The University of Cincinnati soccer team defeated the University of Memphis 49-10 on Saturday, October 31, 2020 at Nippert Stadium in Cincinnati.
College athletes attract millions of dollars that are given to many places except themselves. This issue has raised a hotly debated point: Should college athletes get paid?
With celebrity supporters and points advocating and rejecting a “pay-to-play” college sports system, the debate remains hot.
Currently, student athletes work under the National Collegiate Athletic Association (NCAA), a private, nonprofit organization that does not allow its players to profit from their name, image, or likeness for the time being.
This will change for NCAA athletes in the state of California in 2023, which means they can benefit from social media, in-person appearances, and other third-party referrals. This change was brought about by the Fair Pay to Play Act, which however does not allow student athletes to be paid by their universities.
The Supreme Court is currently embroiled in an ongoing case about the future of college athletes and their potential financial revenue. At the moment, the gym weighs The News Record.
Owen Racer – reporter
Though low, 60.8% of interns were paid in 2019. University athletes are also young professionals. Pay them. Additionally, the NCAA inhaled $ 165.23 million in 2020, while the National Football League devoured over $ 15 billion in 2019. Now are you telling me that some of this money cannot be taken and distributed to the future generation of the prestigious sport?
College athletes move from a “star” high school kid who is being told by recruits they are the future of the sport to a young adult who is thrown onto a campus with a 50-hour week . This drastic change brings problems: mentally, physically and financially.
In addition to the mental strain, many college athletes don’t have the time to work part-time due to their rigorous training regimen. What if a hopeful professional athlete suffers an injury before graduating from college? They are not being drafted and have only spent 4+ years making no income while devoting their lives to their prestigious sport which they now deny.
Logan Lusk – Sports Editor
There’s a reason the prospect of paying college athletes is hotly debated. Both sides have a more than valid perspective and it really just comes down to how you would feel if you were put in the shoes of a sports student.
When I try to put myself in these shoes, it seems hard to be against payment – at least to some extent. Because of this, I tend to agree with the Fair Pay to Play Act. Here’s the thing, yes, some programs as a whole bring in a lot of money, but it is usually a select handful of athletes who are the most influential and bring in many of those dollars.
The university shouldn’t put more money into its sports programs by paying every single athlete. Many of these students are already receiving free education and the sports departments, including the University of Cincinnati, are well in the red.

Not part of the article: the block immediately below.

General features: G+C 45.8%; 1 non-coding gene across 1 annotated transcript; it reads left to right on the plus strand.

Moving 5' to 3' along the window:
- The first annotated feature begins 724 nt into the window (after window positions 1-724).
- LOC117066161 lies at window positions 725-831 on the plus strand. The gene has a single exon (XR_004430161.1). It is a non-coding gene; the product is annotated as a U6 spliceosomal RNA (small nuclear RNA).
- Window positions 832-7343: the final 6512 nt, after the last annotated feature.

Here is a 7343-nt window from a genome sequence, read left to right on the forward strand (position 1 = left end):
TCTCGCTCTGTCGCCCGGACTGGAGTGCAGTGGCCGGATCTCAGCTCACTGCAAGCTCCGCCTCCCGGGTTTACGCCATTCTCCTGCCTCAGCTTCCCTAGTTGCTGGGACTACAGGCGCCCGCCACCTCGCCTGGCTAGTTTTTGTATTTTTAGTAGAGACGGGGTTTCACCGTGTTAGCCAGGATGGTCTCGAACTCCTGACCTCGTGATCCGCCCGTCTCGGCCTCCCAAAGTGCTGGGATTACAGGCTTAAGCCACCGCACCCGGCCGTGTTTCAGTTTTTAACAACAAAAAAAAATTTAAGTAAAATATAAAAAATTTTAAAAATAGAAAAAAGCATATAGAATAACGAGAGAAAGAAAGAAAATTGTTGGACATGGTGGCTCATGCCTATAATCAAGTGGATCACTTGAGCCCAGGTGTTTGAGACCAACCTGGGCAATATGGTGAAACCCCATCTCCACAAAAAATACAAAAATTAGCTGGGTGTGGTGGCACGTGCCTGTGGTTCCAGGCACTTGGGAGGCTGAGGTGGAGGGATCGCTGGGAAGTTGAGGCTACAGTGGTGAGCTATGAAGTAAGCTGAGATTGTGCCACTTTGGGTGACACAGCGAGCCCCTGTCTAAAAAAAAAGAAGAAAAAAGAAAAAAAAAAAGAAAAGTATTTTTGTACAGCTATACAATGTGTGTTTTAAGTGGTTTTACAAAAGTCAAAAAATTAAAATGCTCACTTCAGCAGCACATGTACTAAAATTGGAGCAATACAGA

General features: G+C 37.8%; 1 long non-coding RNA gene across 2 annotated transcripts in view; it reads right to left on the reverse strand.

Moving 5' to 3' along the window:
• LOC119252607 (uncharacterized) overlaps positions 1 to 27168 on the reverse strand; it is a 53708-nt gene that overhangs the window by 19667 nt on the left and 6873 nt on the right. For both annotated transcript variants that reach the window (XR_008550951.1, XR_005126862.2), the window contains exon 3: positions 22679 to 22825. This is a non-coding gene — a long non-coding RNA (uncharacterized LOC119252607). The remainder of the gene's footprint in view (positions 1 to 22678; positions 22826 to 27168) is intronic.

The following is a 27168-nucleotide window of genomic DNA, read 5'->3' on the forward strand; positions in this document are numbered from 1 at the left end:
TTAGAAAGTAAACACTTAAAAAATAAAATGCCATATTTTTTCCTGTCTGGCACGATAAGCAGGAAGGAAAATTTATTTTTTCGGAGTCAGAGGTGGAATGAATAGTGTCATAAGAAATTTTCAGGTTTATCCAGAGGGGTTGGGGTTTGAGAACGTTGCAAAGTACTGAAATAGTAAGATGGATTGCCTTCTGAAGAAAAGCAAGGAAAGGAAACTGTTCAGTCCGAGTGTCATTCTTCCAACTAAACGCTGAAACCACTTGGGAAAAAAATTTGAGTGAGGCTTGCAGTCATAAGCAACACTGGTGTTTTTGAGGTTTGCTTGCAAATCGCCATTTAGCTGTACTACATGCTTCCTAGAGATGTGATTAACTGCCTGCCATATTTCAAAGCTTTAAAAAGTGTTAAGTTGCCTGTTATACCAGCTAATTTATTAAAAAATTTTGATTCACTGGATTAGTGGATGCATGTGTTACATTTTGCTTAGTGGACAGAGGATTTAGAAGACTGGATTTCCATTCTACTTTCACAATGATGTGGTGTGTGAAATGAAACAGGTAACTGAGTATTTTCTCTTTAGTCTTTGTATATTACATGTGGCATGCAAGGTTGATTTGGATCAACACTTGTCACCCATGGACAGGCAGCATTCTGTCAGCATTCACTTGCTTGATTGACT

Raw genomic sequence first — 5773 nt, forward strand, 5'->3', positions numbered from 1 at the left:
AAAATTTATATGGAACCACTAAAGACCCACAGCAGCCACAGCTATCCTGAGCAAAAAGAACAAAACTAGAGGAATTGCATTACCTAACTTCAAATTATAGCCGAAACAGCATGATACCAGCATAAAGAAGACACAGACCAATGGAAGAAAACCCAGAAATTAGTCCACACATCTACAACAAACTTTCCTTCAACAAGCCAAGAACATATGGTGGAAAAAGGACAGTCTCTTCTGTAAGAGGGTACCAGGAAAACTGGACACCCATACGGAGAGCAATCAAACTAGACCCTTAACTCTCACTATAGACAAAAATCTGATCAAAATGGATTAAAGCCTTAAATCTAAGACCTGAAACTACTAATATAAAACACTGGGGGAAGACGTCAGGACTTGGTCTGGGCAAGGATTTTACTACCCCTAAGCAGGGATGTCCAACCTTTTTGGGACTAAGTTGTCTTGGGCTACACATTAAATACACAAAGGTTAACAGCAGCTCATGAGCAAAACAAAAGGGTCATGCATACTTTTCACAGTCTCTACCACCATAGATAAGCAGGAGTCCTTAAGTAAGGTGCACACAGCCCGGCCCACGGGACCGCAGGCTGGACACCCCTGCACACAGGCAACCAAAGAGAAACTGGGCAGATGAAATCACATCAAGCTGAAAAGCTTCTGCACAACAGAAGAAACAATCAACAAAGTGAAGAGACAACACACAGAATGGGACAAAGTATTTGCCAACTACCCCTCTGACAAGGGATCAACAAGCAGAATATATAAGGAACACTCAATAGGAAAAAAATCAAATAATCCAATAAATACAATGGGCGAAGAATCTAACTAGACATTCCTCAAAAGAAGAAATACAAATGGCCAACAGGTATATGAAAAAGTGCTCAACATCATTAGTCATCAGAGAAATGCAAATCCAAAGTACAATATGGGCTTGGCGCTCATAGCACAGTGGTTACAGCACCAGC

However, I believe that student athletes should make money outside of university – through social media deals and third party sponsorship – and make the Fair Pay to Play Act a good compromise for student athletes and their respective schools.
Aaron Sary – reporter
The point about interns is great. At the end of the day, when an agency profits from your work, you deserve a piece of the cake you helped bake.
Even if the university cannot pay athletes directly, athletes should be able to market themselves off-field and benefit in that area. Whether through a YouTube channel, Instagram account or personal merch shop – players deserve the chance to make money and expand their personal brand.
With this in mind, schools should offer personal branding courses taught by past or current professional athletes and experts so that players can learn how to make money through marketing on their own.
Not every athlete has a financially stable background, which can be problematic if they have to go to school before turning a pro. With a full course load and several hours of training per day, it is extremely difficult to find a job. These players need the ability to make money simply to support themselves.
Bottom line; Let the kids play and let the kids get paid.
Landon Bartlett – staff reporter
Paying college athletes is a touchy subject because I don’t think the NCAA can make everyone happy. I think college athletes make an income, but the path to get there is not yet perfected.
If you’re giving the same income to all athletes in the NCAA, then sports like soccer and basketball will likely want easier because they bring in a larger fraction of the income. If you distribute income by revenue, athletes in smaller sports can get upset about the unequal pay. Then we have the discussion of disparity in the various departments of the NCAA.
I’m not sure there is a fair and effective solution to this problem, and I don’t think the NCAA can make any progress on paying athletes, at least for the foreseeable future. Scholarships, meal plans, and equipment will most likely have to be enough.
I’m not here to say college athletes don’t deserve to be paid. I think the work they do can be the same or more arduous than the typical student job. That said, without a way to make everyone happy, I don’t think it’s worth the fight.